Reach Out to the One Reaching Out

Reach Out to the One Reaching Out

Vijai P. Sharma, Ph.D

In the previous article I pointed out that couples in faltering relationships fail to respond when their partners try to connect with them. If such failures occur too many times, relationships are likely to get worse. Research shows that the couples headed for divorce fail to respond to overtures from their partners, on average, about five times more often than do other couples.

Failure to respond to another person's attempt to connect is not always a deliberate act. Many times, people are not aware when they are ignoring or blocking another person's overtures. Furthermore, people don't always recognize when someone is trying to connect with them.

It is good to look at these ways of communication closely as they are important, not just for intimate relationships, but, for all levels of relationships.

Dr. John Gottman, author of The Relationship Cure, calls all such ways to connect with other people, as "bids." He has done a remarkable job of defining and categorizing the bids.

Bids for connection come in a large variety of styles. They can be verbal or nonverbal.

Verbal bids could be in the form of comments, questions, opinions or statements which express such content as interest, thoughts, feelings, observations, views, invitations, etc.

Nonverbal bids may be classified in the following five categories:
1. Affectionate touching, such as a handshake, a pat, a squeeze, a kiss or a hug.
2. Facial expressions, such as smiling, blowing a kiss, winking or expressing love with eyes and face.
3. Playful touching such as tickling, bopping, wrestling or a gentle bump.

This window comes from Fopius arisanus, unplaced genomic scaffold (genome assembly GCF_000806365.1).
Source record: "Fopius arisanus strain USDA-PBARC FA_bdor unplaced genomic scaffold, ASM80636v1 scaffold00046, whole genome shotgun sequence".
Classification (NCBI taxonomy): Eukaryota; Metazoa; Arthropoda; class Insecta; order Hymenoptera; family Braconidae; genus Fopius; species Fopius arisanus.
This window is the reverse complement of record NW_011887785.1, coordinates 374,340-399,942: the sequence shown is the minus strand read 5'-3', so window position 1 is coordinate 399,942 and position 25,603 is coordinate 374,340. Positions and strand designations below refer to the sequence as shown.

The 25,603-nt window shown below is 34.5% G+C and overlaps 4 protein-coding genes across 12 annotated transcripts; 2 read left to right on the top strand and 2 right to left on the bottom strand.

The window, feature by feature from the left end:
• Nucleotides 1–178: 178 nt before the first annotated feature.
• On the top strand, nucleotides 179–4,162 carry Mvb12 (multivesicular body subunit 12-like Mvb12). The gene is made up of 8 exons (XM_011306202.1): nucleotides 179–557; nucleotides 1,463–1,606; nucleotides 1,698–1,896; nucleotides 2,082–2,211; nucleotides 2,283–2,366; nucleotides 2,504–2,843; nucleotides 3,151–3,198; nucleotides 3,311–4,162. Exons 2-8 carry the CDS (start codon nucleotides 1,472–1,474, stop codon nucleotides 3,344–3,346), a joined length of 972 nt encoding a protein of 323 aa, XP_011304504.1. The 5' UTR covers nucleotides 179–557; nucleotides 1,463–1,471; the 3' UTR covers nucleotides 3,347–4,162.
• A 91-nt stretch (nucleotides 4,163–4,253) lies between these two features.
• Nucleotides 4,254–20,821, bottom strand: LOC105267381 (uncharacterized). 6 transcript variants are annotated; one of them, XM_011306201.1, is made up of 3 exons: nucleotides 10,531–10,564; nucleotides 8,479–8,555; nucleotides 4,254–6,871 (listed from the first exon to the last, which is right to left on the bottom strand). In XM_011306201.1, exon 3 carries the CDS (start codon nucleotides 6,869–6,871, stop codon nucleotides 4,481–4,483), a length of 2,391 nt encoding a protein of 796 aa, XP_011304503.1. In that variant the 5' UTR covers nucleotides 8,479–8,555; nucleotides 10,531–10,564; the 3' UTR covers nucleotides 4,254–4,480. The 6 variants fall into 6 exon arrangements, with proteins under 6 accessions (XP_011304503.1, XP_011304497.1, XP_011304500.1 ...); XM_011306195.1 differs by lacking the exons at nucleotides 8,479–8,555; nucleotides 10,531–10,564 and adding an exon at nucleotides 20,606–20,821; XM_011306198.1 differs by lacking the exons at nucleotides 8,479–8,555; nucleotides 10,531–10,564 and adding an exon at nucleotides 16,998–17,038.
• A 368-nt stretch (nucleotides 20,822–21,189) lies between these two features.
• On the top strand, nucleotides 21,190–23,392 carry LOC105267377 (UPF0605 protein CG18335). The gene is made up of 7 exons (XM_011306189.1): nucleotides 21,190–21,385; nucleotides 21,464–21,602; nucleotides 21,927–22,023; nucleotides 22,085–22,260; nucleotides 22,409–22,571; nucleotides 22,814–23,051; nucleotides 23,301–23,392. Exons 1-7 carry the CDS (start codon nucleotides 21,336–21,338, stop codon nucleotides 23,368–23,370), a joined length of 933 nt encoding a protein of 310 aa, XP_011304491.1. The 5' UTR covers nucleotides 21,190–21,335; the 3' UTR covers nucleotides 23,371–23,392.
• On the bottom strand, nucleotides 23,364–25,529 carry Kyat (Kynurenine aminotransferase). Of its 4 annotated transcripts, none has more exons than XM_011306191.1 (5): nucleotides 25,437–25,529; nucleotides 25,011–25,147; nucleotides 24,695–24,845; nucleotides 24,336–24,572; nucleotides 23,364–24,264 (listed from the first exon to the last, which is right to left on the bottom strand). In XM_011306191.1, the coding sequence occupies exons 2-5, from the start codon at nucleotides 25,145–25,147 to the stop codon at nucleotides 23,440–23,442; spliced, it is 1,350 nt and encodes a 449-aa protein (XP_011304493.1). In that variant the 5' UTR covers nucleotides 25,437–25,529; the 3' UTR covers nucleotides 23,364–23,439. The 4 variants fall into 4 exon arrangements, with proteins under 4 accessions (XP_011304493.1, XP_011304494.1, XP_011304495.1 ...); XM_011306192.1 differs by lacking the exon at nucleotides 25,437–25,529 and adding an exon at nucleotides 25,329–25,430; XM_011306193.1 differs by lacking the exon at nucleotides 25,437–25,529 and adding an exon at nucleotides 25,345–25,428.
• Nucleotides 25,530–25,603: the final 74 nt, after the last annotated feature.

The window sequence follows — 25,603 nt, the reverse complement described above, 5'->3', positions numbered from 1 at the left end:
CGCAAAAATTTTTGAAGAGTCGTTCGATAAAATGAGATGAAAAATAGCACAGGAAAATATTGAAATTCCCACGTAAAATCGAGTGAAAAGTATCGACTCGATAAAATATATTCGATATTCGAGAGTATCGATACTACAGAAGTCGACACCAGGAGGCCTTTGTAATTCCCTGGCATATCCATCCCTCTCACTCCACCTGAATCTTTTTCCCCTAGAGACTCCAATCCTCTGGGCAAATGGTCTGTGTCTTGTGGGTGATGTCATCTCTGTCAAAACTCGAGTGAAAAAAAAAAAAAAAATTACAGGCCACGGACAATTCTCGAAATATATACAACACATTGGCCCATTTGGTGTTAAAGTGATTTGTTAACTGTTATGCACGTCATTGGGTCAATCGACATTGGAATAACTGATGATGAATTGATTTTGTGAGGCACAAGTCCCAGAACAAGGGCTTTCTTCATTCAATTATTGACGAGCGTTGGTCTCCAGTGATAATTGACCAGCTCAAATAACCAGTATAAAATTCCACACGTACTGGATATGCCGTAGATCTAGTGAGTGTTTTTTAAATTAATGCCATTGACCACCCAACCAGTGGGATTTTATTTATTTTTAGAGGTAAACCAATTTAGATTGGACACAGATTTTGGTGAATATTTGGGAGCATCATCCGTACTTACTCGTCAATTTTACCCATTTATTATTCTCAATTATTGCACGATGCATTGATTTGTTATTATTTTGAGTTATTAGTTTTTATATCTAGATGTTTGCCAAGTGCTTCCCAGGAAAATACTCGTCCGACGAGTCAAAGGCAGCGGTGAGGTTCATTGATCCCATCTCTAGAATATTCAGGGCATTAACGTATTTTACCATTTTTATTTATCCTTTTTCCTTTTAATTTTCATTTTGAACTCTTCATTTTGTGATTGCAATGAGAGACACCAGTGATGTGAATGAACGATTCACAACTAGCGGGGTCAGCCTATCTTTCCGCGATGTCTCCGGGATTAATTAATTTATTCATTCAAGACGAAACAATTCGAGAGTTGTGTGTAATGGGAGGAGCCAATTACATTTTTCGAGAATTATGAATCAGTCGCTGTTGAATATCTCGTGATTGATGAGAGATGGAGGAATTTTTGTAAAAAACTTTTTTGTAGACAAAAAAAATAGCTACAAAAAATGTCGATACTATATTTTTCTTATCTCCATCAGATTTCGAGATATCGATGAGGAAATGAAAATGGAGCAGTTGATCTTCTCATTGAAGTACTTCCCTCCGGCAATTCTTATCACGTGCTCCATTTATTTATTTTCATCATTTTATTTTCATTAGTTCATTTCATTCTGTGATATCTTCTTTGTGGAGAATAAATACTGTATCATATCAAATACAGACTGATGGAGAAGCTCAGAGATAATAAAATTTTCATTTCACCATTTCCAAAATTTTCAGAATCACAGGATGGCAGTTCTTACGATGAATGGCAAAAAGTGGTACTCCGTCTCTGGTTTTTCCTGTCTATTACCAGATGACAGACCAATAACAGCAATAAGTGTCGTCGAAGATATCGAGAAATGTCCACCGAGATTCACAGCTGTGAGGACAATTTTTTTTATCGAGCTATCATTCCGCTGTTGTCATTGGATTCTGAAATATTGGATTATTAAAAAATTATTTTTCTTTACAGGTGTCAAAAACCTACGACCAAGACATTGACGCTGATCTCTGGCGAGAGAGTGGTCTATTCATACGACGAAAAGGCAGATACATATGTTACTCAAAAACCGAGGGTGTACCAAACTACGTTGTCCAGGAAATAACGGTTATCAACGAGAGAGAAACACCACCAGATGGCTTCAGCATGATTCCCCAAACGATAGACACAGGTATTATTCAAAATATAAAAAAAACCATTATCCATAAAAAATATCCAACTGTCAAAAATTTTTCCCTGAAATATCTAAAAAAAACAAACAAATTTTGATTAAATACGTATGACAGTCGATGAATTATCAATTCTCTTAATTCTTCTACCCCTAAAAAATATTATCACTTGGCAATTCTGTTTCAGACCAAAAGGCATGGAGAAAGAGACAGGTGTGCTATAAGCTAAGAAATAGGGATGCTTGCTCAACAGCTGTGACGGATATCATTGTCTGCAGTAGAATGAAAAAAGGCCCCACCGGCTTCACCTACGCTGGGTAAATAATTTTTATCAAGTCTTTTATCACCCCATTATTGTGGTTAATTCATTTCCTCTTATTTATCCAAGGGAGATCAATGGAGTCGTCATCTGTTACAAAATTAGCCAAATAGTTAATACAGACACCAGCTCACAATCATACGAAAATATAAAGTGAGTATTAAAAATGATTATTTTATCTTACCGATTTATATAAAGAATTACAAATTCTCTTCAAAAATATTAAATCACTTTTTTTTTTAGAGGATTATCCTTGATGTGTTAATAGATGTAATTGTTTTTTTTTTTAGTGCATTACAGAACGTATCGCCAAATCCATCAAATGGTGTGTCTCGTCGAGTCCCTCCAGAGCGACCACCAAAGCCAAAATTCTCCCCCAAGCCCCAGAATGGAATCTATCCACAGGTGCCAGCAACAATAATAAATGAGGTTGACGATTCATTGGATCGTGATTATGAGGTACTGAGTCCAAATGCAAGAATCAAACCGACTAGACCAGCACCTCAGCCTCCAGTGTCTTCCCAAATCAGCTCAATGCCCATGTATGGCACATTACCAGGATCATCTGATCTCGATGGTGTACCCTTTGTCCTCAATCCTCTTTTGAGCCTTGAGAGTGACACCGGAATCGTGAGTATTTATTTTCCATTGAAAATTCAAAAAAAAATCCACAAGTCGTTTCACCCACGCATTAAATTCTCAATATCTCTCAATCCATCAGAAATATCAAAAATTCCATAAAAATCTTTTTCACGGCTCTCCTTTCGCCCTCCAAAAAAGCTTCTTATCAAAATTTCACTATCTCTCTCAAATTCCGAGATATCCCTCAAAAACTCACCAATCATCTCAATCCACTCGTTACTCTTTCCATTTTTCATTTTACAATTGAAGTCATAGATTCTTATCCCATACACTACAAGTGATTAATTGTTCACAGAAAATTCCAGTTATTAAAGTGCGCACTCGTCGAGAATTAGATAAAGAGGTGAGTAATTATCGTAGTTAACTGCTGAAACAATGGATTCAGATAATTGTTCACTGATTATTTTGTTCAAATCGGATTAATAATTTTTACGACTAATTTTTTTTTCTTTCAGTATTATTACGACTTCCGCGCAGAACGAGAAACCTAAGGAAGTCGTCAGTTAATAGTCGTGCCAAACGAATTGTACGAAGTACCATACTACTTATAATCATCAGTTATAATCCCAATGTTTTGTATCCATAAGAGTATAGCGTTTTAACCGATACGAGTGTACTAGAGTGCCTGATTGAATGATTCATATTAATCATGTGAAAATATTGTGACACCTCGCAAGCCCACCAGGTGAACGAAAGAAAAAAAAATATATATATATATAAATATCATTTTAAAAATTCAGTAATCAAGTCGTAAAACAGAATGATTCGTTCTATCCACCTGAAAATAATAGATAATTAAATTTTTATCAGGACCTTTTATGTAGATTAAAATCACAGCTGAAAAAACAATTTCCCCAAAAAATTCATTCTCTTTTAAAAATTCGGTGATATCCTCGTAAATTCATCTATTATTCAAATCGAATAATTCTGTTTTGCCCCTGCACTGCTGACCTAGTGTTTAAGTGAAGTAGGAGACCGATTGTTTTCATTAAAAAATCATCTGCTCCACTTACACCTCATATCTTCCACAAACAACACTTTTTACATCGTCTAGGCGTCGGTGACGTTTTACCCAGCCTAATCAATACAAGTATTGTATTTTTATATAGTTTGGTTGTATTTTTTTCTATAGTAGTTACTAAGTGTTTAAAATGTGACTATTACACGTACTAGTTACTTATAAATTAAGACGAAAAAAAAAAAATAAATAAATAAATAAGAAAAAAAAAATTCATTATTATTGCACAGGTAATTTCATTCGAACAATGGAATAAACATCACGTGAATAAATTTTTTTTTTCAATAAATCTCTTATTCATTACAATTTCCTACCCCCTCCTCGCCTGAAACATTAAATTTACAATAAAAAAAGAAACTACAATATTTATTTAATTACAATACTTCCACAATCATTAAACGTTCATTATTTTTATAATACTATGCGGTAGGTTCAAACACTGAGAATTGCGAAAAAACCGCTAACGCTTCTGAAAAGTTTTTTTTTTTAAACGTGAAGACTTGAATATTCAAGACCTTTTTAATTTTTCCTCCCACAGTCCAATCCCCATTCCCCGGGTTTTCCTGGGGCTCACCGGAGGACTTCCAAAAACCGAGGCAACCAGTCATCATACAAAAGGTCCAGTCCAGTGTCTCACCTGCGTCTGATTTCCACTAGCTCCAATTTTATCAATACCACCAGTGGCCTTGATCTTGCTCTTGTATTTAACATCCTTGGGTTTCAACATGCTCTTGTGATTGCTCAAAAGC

4. Affiliating gestures such as opening a door, offering a place to sit or pointing to a shared activity or interest.
5. Vocalizations such as laughing, chuckling, whistling or sighing in a way that invites interaction or interest in the other person.

An exchange of bids help to initiate, maintain and enhance relationships.

For example, "A" smiles at "B" and B smiles back. A and B connect with each other. They may start conversing about various subjects of common interests and may end up becoming friends.

In another example, "A" asks a question to fellow passenger "B" about his job or comments about the weather and the latter doesn't answer, the conversation doesn't go anywhere. The possibility of A and B becoming friends is nipped in the bud.

If strangers or acquaintances don't connect with one another, they go separate ways and that's the end of their transaction. However, in intimate relationships, if connection attempts are habitually ignored or unattended, significant resentment builds up over time. Such resentment transforms into arguments over insignificant matters. Often, partners may not understand why they fight so much and fail to see eye to eye about anything anymore.

Relationships work like banks. Each time you respond positively to a connection attempt by your partner, you make a "deposit." Deposits can become huge balances. If you have a large balance, your relationship can tolerate occasional "withdrawals," such as disagreements or setbacks with your partner.

It is better to withdraw just a little so it can be paid from the "interest," without having to take out from the principal. However, if you withdraw frequently and fail to make enough deposits, the relationship is likely to go bankrupt over time.

Partners who have significant savings for a rainy day have relationships which can weather the storms with much humor and a lot of love. Others can't reconcile at all. Why not? Because they might have used up all their savings without making sufficient deposits.

When you make an attempt to connect with someone, here are three ways in which he or she may respond:
1. Turn towards you. He or she may become immediately attentive, nod, ask questions, agree, comment, give an opinion or show support.
2. Turn away from you. He or she may be too preoccupied to respond, disregard your attempt, interrupt you, or abruptly change or close the conversation.
3. Turn against you. He or she may contradict, use sarcasm, blame, or become hostile and belligerent.

The more we use the "turning towards" behavior, the more the relationship deepens. Every time you turn towards someone, you make a deposit in their bank. It may be a penny, but all the pennies together can turn into a pretty penny.

E-mail a link to this article to a friend. 

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Copyright 2001, Mind Publications 


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